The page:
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Summary:

Musicians received lower royalty income for the first time ever last year, because consumers are switching from CD to digital and because di…

Woman listening to music - woman wearing headphones - digital music
photo: Corbis

Musicians received lower royalty income for the first time ever last year, because consumers are switching from CD to digital and because digital sales growth itself is slowing.

Here are latest annual figures from PRS For Music…

The royalty collector blamed “tough trading conditions and customers switching to digital formats, both legal and unlicensed”.

“Growth in royalties from legal digital services slowed to 4.3 percent. Future strong growth possible if legal sites can compete in a market place with continued unlicensed services.”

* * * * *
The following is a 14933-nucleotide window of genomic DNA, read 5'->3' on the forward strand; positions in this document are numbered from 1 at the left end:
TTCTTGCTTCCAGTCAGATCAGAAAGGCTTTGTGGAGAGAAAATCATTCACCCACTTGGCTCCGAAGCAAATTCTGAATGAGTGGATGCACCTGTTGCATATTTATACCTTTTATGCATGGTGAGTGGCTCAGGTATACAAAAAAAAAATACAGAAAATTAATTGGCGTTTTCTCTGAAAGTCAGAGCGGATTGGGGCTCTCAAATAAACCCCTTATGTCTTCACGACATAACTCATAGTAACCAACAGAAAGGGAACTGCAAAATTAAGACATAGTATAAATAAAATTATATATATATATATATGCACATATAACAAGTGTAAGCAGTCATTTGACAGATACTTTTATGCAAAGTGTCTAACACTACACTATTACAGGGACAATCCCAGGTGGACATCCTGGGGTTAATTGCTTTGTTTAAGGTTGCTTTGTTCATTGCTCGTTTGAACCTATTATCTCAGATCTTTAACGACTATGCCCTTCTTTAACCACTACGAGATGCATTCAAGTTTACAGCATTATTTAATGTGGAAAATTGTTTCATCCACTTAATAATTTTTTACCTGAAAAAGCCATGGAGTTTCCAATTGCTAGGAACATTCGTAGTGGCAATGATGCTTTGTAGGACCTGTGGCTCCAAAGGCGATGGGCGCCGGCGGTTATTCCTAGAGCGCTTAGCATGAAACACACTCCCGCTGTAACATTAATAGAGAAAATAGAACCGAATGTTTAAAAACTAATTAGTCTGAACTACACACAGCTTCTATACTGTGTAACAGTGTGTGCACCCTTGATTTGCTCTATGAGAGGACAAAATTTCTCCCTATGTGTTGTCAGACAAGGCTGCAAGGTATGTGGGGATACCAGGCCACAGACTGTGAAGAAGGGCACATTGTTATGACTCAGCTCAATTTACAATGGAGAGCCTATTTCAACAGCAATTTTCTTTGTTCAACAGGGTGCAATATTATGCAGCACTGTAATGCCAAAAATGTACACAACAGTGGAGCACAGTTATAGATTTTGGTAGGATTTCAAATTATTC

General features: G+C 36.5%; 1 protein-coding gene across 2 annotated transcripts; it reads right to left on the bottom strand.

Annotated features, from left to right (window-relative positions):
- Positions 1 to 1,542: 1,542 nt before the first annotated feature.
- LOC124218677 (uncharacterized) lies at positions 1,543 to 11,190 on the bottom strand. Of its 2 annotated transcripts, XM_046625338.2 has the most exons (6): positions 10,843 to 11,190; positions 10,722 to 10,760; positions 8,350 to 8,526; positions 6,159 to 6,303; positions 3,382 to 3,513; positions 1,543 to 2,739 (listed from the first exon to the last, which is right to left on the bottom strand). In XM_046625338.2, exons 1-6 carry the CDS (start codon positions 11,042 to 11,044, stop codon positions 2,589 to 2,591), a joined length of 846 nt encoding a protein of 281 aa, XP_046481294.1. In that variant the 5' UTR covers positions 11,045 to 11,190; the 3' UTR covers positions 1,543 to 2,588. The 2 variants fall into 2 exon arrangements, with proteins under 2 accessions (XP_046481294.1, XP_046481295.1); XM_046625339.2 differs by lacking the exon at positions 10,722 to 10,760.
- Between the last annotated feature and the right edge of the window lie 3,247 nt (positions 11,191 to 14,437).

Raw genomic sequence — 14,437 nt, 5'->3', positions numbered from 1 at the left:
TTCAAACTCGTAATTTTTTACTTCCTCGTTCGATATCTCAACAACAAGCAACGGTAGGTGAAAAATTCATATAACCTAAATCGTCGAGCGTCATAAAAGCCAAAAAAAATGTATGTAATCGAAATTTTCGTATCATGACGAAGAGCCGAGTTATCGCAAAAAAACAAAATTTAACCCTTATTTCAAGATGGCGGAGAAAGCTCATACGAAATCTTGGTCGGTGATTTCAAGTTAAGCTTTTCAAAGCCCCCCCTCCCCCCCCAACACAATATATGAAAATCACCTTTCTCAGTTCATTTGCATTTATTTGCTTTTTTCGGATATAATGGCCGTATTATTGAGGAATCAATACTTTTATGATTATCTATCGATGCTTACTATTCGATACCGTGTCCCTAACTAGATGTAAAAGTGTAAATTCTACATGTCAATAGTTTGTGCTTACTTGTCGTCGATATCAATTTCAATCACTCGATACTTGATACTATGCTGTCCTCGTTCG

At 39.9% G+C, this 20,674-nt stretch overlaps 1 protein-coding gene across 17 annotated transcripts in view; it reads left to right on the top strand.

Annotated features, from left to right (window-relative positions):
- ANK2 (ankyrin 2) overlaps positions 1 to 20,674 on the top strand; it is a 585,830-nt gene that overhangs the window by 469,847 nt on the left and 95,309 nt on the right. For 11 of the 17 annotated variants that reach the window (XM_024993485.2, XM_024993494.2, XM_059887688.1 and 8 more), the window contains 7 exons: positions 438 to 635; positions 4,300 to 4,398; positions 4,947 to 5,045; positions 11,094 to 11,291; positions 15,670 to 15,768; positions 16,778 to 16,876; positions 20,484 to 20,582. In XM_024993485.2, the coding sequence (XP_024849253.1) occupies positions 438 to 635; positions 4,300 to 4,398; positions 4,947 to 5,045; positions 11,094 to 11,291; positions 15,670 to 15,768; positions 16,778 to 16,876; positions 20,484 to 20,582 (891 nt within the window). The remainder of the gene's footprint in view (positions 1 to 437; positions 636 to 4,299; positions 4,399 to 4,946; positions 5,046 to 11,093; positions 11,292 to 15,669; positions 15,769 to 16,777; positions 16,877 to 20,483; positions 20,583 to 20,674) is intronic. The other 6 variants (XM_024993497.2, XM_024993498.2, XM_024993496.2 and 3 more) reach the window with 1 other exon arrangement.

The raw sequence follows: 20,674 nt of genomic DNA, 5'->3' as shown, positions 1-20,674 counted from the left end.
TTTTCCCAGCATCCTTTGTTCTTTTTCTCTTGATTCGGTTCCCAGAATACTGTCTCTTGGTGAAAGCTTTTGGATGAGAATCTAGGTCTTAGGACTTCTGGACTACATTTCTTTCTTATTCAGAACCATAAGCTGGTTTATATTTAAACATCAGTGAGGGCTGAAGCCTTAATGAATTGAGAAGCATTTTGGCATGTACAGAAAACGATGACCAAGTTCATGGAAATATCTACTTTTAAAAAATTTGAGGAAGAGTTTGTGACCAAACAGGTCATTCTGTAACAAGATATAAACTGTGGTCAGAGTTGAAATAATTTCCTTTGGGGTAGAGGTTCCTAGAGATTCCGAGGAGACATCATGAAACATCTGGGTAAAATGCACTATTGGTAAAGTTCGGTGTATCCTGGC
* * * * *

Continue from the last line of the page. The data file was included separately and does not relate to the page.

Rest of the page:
Anti-piracy measures sanctioned by the UK’s Digital Economy Act – graduated-response and site-blocking – remain unimplemented due to legal logjams.

But the music industry is not all about anti-piracy – the thing that could really re-ignite music sales is augmenting a la carte with new models like subscription. The problem with that – payouts from the likes of Spotify are themselves widely thought to be small.

  1. And now some of the biggest companies in the world are going to allow everyone to host “their-own” music on these private clouds. Wait till the first Indie artists/band/label tries to call them up and ask why their music is on megacompanies cloud.

    Oh wait you can’t call them. Every tried………….

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